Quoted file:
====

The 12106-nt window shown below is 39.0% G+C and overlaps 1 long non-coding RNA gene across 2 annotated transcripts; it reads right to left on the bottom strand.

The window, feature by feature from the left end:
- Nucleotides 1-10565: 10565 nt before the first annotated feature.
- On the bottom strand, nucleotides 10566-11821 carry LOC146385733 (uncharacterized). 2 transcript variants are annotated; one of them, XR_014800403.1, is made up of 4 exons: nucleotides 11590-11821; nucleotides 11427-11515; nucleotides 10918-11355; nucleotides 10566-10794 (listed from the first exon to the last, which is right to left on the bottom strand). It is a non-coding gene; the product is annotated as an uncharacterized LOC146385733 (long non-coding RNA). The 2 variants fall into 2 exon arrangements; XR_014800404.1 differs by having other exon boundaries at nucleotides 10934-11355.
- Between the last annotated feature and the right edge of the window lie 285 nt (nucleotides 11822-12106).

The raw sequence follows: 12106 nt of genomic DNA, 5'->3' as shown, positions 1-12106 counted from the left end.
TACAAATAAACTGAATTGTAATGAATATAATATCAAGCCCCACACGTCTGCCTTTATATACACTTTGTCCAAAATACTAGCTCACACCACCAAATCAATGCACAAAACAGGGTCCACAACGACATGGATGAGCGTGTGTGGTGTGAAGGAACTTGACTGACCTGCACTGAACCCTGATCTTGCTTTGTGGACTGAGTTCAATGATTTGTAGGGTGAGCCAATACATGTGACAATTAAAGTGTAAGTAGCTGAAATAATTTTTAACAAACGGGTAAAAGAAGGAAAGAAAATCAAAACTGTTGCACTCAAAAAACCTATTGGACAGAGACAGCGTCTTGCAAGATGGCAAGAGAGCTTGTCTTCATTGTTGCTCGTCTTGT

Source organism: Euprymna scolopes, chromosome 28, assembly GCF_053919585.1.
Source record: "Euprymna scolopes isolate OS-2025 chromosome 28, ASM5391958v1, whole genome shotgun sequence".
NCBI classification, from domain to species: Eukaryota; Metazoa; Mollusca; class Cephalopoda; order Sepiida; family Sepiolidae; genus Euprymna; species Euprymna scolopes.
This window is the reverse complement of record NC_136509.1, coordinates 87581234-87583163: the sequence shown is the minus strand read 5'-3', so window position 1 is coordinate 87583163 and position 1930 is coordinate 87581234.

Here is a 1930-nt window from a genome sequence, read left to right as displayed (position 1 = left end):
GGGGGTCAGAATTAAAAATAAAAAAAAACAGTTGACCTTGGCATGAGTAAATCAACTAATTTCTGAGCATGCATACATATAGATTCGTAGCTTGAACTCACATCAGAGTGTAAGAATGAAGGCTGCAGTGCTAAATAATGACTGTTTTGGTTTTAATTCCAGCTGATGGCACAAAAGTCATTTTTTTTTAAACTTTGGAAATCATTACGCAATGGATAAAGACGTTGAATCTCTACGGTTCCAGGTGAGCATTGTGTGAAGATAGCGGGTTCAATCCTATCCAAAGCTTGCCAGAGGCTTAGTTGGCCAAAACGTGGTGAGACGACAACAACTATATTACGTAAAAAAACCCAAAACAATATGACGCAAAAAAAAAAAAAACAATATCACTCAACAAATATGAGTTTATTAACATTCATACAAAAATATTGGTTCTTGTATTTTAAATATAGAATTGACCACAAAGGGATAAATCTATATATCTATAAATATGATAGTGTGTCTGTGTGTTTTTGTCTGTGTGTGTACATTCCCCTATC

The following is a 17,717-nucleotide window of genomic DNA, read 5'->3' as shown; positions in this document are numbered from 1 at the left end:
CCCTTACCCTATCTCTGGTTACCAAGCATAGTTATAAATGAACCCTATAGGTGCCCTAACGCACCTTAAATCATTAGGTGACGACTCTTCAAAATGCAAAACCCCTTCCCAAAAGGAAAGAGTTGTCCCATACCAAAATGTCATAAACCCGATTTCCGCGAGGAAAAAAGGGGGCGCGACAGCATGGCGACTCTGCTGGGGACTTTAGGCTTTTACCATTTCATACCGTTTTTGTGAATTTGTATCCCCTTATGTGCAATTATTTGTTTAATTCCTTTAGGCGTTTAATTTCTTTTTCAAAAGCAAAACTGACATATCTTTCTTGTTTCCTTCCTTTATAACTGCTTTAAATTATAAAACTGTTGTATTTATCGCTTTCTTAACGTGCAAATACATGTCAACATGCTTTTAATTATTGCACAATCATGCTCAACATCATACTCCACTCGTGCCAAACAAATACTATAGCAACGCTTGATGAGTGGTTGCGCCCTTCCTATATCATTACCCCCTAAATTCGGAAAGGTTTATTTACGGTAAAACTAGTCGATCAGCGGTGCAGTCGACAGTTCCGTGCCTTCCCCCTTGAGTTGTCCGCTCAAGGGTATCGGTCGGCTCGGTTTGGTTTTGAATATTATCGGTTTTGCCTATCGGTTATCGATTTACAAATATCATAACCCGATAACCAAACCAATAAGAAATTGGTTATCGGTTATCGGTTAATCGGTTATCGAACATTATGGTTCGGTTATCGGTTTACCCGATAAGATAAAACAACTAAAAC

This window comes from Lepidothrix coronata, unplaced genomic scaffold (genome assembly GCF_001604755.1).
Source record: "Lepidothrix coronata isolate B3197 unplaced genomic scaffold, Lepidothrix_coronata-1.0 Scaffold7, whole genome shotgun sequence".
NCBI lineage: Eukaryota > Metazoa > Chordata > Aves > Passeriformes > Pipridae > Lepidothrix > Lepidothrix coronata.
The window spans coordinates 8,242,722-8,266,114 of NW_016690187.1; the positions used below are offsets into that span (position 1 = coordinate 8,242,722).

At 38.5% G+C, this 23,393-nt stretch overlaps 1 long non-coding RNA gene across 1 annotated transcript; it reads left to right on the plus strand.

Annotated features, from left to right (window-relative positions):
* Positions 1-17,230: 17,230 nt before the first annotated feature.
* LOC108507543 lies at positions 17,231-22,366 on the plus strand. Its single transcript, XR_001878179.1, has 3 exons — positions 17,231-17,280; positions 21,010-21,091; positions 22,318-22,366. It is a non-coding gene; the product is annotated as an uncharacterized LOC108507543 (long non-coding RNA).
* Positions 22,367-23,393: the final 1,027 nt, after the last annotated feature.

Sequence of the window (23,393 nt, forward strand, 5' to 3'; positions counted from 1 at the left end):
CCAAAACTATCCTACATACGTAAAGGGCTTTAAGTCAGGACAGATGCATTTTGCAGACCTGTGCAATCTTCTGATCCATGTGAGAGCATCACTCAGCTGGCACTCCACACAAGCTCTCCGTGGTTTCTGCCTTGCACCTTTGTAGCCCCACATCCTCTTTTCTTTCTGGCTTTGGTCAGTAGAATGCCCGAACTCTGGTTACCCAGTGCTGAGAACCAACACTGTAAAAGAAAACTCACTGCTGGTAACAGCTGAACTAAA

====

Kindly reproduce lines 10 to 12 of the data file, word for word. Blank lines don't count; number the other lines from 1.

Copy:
NCBI classification, from domain to species: Eukaryota; Metazoa; Mollusca; class Cephalopoda; order Sepiida; family Sepiolidae; genus Euprymna; species Euprymna scolopes.
This window is the reverse complement of record NC_136509.1, coordinates 87581234-87583163: the sequence shown is the minus strand read 5'-3', so window position 1 is coordinate 87583163 and position 1930 is coordinate 87581234.

Here is a 1930-nt window from a genome sequence, read left to right as displayed (position 1 = left end):